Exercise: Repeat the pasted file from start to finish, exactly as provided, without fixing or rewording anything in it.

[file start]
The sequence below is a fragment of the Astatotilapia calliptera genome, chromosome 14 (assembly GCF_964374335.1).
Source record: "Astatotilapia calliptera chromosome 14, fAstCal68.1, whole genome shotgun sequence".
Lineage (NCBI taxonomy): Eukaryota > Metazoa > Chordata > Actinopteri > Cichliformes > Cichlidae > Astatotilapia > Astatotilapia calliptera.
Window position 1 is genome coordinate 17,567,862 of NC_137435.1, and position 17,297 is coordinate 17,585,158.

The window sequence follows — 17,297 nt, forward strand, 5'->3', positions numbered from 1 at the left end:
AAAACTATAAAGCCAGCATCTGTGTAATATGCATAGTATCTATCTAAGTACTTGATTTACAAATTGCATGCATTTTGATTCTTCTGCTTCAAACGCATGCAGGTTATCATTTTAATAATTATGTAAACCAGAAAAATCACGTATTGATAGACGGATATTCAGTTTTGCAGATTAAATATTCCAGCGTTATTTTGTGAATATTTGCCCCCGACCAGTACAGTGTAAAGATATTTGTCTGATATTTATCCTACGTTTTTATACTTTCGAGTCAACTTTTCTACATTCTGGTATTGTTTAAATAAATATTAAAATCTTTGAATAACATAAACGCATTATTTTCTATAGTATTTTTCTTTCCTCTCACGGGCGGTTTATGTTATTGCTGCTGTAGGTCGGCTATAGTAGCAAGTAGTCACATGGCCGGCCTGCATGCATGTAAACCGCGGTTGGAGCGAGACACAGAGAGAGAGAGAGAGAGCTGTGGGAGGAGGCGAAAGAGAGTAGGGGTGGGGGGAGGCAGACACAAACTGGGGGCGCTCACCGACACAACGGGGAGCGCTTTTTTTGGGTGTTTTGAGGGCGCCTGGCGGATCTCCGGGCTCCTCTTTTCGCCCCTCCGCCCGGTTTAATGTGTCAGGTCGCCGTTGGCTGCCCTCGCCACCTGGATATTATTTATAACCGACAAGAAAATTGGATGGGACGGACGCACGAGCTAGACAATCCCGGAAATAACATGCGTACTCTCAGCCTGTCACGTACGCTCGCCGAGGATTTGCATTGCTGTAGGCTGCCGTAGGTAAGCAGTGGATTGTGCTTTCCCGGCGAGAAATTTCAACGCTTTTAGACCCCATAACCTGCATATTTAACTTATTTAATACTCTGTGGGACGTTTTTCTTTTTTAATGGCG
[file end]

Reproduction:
The sequence below is a fragment of the Astatotilapia calliptera genome, chromosome 14 (assembly GCF_964374335.1).
Source record: "Astatotilapia calliptera chromosome 14, fAstCal68.1, whole genome shotgun sequence".
Lineage (NCBI taxonomy): Eukaryota > Metazoa > Chordata > Actinopteri > Cichliformes > Cichlidae > Astatotilapia > Astatotilapia calliptera.
Window position 1 is genome coordinate 17,567,862 of NC_137435.1, and position 17,297 is coordinate 17,585,158.

The window sequence follows — 17,297 nt, forward strand, 5'->3', positions numbered from 1 at the left end:
AAAACTATAAAGCCAGCATCTGTGTAATATGCATAGTATCTATCTAAGTACTTGATTTACAAATTGCATGCATTTTGATTCTTCTGCTTCAAACGCATGCAGGTTATCATTTTAATAATTATGTAAACCAGAAAAATCACGTATTGATAGACGGATATTCAGTTTTGCAGATTAAATATTCCAGCGTTATTTTGTGAATATTTGCCCCCGACCAGTACAGTGTAAAGATATTTGTCTGATATTTATCCTACGTTTTTATACTTTCGAGTCAACTTTTCTACATTCTGGTATTGTTTAAATAAATATTAAAATCTTTGAATAACATAAACGCATTATTTTCTATAGTATTTTTCTTTCCTCTCACGGGCGGTTTATGTTATTGCTGCTGTAGGTCGGCTATAGTAGCAAGTAGTCACATGGCCGGCCTGCATGCATGTAAACCGCGGTTGGAGCGAGACACAGAGAGAGAGAGAGAGAGCTGTGGGAGGAGGCGAAAGAGAGTAGGGGTGGGGGGAGGCAGACACAAACTGGGGGCGCTCACCGACACAACGGGGAGCGCTTTTTTTGGGTGTTTTGAGGGCGCCTGGCGGATCTCCGGGCTCCTCTTTTCGCCCCTCCGCCCGGTTTAATGTGTCAGGTCGCCGTTGGCTGCCCTCGCCACCTGGATATTATTTATAACCGACAAGAAAATTGGATGGGACGGACGCACGAGCTAGACAATCCCGGAAATAACATGCGTACTCTCAGCCTGTCACGTACGCTCGCCGAGGATTTGCATTGCTGTAGGCTGCCGTAGGTAAGCAGTGGATTGTGCTTTCCCGGCGAGAAATTTCAACGCTTTTAGACCCCATAACCTGCATATTTAACTTATTTAATACTCTGTGGGACGTTTTTCTTTTTTAATGGCG